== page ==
This, despite the fact that we know for a fact that written records are always from the writer’s perspective. They are only trustworthy to the point we trust the writer–like a Leakey, Donald Johansson, Chris Beard, Jane Goodall. These interpretations–albeit highly trained–of primary sources (Earth’s record) are given more credibility than the primary source itself (an action I’m sure discouraged by Leakey’s and Johnasson’s and Beard’s and Goodall’s teachers as they pursued their research). Why? The reason is simple: It takes a PhD to interpret Earth’s story. Continue reading ‘The How and Why of Early Man’

10
Apr
13

Book Review: Timewalkers

Timewalkers: The Prehistory of Global ColonizationTimewalkers: The Prehistory of Global Colonization

by Clive Gamble

View all my reviews

It’s a difficult question. Why did earliest man leave Africa and migrate to new areas. Mostly, animals evolve suited to their environment and they don’t stray far. They may have several areas they frequent, but they return to each, not leave them entirely.We had already accommodated ourselves to ravel more than 12 kilometers for raw materials, which is less than modern hunter-gatherers, but more than other primates. Continue reading ‘Book Review: Timewalkers’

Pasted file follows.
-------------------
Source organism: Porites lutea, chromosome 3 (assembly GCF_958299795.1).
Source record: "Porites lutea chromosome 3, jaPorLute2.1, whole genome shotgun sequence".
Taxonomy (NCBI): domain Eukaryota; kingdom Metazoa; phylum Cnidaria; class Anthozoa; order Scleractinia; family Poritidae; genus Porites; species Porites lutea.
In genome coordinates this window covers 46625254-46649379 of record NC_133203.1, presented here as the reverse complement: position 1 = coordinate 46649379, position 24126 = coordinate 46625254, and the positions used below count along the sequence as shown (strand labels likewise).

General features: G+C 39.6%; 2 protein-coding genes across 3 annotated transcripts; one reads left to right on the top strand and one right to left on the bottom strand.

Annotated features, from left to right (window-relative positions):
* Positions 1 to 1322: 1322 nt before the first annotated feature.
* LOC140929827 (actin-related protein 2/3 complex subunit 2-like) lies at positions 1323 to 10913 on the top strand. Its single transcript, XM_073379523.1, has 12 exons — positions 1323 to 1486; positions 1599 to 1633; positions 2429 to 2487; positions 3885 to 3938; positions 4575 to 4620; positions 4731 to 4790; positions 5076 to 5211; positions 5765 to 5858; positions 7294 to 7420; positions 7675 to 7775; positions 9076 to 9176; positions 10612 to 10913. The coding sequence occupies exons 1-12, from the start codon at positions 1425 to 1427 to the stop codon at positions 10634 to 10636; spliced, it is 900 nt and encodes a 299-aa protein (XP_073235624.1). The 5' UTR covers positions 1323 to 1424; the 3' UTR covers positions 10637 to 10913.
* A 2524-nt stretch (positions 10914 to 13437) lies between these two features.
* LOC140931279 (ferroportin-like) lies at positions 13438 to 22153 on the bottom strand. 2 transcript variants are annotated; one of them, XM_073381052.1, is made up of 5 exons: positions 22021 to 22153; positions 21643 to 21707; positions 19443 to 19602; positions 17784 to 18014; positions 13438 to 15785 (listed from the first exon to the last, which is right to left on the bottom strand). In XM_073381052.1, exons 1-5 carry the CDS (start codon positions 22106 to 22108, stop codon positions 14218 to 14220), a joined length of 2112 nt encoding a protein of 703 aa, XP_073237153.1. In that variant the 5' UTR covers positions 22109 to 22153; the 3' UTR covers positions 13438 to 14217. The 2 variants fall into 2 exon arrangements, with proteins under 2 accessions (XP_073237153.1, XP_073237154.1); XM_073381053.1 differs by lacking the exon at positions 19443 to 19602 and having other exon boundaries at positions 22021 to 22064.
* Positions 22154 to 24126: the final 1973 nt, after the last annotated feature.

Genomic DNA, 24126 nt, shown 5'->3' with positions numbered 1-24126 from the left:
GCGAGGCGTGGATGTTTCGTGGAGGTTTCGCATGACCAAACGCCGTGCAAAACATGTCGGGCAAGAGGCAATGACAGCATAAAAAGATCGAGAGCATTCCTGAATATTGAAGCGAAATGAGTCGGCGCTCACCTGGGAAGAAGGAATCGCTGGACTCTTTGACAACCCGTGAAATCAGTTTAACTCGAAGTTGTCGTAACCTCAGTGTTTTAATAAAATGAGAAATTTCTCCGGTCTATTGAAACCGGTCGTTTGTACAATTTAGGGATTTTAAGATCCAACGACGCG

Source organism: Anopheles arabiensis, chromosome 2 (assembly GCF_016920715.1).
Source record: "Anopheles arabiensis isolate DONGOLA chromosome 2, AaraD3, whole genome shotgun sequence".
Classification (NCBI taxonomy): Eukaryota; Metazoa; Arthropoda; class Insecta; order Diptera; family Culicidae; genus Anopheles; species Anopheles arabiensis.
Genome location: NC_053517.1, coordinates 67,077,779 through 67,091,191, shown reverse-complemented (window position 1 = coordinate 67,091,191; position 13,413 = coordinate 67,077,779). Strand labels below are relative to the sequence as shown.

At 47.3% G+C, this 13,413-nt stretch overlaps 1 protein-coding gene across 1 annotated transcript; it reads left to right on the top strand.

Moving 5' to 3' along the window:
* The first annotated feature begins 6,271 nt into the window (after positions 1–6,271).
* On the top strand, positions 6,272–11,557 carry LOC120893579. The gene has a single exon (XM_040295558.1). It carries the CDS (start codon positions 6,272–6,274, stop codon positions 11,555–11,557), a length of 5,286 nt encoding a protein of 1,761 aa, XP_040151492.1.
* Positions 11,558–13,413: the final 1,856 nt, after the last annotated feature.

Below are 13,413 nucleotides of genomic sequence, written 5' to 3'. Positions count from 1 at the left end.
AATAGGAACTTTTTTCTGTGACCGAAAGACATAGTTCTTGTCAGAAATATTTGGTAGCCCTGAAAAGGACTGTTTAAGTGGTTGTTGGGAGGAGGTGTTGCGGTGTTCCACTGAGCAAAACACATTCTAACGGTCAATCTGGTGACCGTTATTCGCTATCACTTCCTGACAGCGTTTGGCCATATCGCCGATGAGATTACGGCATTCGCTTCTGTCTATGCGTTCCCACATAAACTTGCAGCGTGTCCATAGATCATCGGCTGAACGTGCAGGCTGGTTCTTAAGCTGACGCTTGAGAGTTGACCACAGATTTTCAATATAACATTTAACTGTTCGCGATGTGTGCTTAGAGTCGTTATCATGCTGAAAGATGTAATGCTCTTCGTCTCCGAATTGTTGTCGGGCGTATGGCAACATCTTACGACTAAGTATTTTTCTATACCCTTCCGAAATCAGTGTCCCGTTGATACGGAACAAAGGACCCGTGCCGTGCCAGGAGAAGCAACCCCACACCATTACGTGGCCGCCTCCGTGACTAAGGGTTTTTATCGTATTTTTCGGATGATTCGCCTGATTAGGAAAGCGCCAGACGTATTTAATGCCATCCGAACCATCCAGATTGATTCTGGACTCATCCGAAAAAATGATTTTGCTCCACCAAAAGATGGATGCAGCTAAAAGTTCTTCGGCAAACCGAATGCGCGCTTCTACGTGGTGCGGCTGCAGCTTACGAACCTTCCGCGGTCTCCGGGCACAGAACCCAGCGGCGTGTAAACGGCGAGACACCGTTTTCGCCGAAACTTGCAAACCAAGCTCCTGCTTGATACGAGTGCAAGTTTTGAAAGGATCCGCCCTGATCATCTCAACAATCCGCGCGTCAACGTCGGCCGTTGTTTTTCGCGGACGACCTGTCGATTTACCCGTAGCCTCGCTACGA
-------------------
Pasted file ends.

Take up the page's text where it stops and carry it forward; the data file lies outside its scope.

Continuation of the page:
16
Jan
12

How to Crack the Google Interview

I came across this Wall Street Journal article discussing Google interview questions. It’s fascinating. They want not only intelligent people, but those who think outside the box and problem-solve as part of their daily experience.

I’ve posted the first part of it and a link to the balance. Enjoy!

How to Ace a Google Interview

By WILLIAM POUNDSTONE

Imagine a man named Jim. He’s applying for a job at Google. Jim knows that the odds are stacked

How do you get out before the blades start churning? Photo illustration photography by F. Martin Ramin for the WSJ

against him. Google receives a million job applications a year. It’s estimated that only about 1 in 130 applications results in a job. By comparison, about 1 in 14 high-school students applying to Harvard gets accepted.

Jim’s first interviewer is late and sweaty: He’s biked to work. He starts with some polite questions about Jim’s work history. Jim eagerly explains his short career. The interviewer doesn’t look at him. He’s tapping away at his laptop, taking notes. “The next question I’m going to ask,” he says, “is a little unusual.”

You are shrunk to the height of a nickel and thrown into a blender. Your mass is reduced so that your density is the same as usual. The blades start moving in 60 seconds. What do you do?